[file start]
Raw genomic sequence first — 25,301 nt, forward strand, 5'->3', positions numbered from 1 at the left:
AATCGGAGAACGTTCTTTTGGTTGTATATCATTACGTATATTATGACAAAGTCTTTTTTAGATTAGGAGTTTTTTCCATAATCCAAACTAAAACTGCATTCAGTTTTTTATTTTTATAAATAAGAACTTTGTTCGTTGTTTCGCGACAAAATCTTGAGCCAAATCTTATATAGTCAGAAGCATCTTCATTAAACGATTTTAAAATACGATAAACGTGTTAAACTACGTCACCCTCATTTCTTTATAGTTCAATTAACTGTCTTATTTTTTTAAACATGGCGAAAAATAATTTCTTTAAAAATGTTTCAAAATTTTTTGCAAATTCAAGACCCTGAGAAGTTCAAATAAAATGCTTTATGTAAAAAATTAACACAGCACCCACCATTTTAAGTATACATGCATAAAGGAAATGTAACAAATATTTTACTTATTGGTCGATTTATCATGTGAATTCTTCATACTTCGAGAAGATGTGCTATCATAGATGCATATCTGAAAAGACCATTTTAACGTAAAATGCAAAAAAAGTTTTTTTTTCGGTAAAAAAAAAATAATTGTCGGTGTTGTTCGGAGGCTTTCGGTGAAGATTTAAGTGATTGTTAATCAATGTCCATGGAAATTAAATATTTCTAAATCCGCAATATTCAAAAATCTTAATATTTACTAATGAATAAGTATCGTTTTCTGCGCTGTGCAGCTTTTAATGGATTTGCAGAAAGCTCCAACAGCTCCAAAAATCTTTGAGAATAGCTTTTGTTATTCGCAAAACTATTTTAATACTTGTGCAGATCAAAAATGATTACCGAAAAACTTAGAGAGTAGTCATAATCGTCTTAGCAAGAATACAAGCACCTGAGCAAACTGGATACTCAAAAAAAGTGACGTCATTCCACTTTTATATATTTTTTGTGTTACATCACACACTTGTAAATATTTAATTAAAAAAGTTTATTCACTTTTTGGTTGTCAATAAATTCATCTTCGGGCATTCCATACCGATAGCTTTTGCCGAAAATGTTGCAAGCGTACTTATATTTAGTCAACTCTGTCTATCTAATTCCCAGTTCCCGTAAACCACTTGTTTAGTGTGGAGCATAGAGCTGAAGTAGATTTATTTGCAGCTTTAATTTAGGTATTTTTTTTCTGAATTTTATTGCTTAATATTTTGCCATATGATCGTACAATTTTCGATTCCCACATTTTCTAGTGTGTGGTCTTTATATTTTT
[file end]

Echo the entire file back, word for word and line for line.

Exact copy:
Raw genomic sequence first — 25,301 nt, forward strand, 5'->3', positions numbered from 1 at the left:
AATCGGAGAACGTTCTTTTGGTTGTATATCATTACGTATATTATGACAAAGTCTTTTTTAGATTAGGAGTTTTTTCCATAATCCAAACTAAAACTGCATTCAGTTTTTTATTTTTATAAATAAGAACTTTGTTCGTTGTTTCGCGACAAAATCTTGAGCCAAATCTTATATAGTCAGAAGCATCTTCATTAAACGATTTTAAAATACGATAAACGTGTTAAACTACGTCACCCTCATTTCTTTATAGTTCAATTAACTGTCTTATTTTTTTAAACATGGCGAAAAATAATTTCTTTAAAAATGTTTCAAAATTTTTTGCAAATTCAAGACCCTGAGAAGTTCAAATAAAATGCTTTATGTAAAAAATTAACACAGCACCCACCATTTTAAGTATACATGCATAAAGGAAATGTAACAAATATTTTACTTATTGGTCGATTTATCATGTGAATTCTTCATACTTCGAGAAGATGTGCTATCATAGATGCATATCTGAAAAGACCATTTTAACGTAAAATGCAAAAAAAGTTTTTTTTTCGGTAAAAAAAAAATAATTGTCGGTGTTGTTCGGAGGCTTTCGGTGAAGATTTAAGTGATTGTTAATCAATGTCCATGGAAATTAAATATTTCTAAATCCGCAATATTCAAAAATCTTAATATTTACTAATGAATAAGTATCGTTTTCTGCGCTGTGCAGCTTTTAATGGATTTGCAGAAAGCTCCAACAGCTCCAAAAATCTTTGAGAATAGCTTTTGTTATTCGCAAAACTATTTTAATACTTGTGCAGATCAAAAATGATTACCGAAAAACTTAGAGAGTAGTCATAATCGTCTTAGCAAGAATACAAGCACCTGAGCAAACTGGATACTCAAAAAAAGTGACGTCATTCCACTTTTATATATTTTTTGTGTTACATCACACACTTGTAAATATTTAATTAAAAAAGTTTATTCACTTTTTGGTTGTCAATAAATTCATCTTCGGGCATTCCATACCGATAGCTTTTGCCGAAAATGTTGCAAGCGTACTTATATTTAGTCAACTCTGTCTATCTAATTCCCAGTTCCCGTAAACCACTTGTTTAGTGTGGAGCATAGAGCTGAAGTAGATTTATTTGCAGCTTTAATTTAGGTATTTTTTTTCTGAATTTTATTGCTTAATATTTTGCCATATGATCGTACAATTTTCGATTCCCACATTTTCTAGTGTGTGGTCTTTATATTTTT